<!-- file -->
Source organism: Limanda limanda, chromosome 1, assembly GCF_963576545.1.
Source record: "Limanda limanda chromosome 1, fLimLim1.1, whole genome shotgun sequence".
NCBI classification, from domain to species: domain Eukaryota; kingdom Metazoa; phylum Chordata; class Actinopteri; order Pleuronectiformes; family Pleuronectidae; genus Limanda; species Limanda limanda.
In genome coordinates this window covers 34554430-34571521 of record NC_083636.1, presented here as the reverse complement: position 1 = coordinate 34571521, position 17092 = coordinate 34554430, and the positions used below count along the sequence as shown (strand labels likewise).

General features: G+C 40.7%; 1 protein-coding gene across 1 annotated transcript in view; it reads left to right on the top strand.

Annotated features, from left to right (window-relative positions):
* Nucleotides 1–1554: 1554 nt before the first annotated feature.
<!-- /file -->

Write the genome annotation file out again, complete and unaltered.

Source organism: Limanda limanda, chromosome 1, assembly GCF_963576545.1.
Source record: "Limanda limanda chromosome 1, fLimLim1.1, whole genome shotgun sequence".
NCBI classification, from domain to species: domain Eukaryota; kingdom Metazoa; phylum Chordata; class Actinopteri; order Pleuronectiformes; family Pleuronectidae; genus Limanda; species Limanda limanda.
In genome coordinates this window covers 34554430-34571521 of record NC_083636.1, presented here as the reverse complement: position 1 = coordinate 34571521, position 17092 = coordinate 34554430, and the positions used below count along the sequence as shown (strand labels likewise).

General features: G+C 40.7%; 1 protein-coding gene across 1 annotated transcript in view; it reads left to right on the top strand.

Annotated features, from left to right (window-relative positions):
* Nucleotides 1–1554: 1554 nt before the first annotated feature.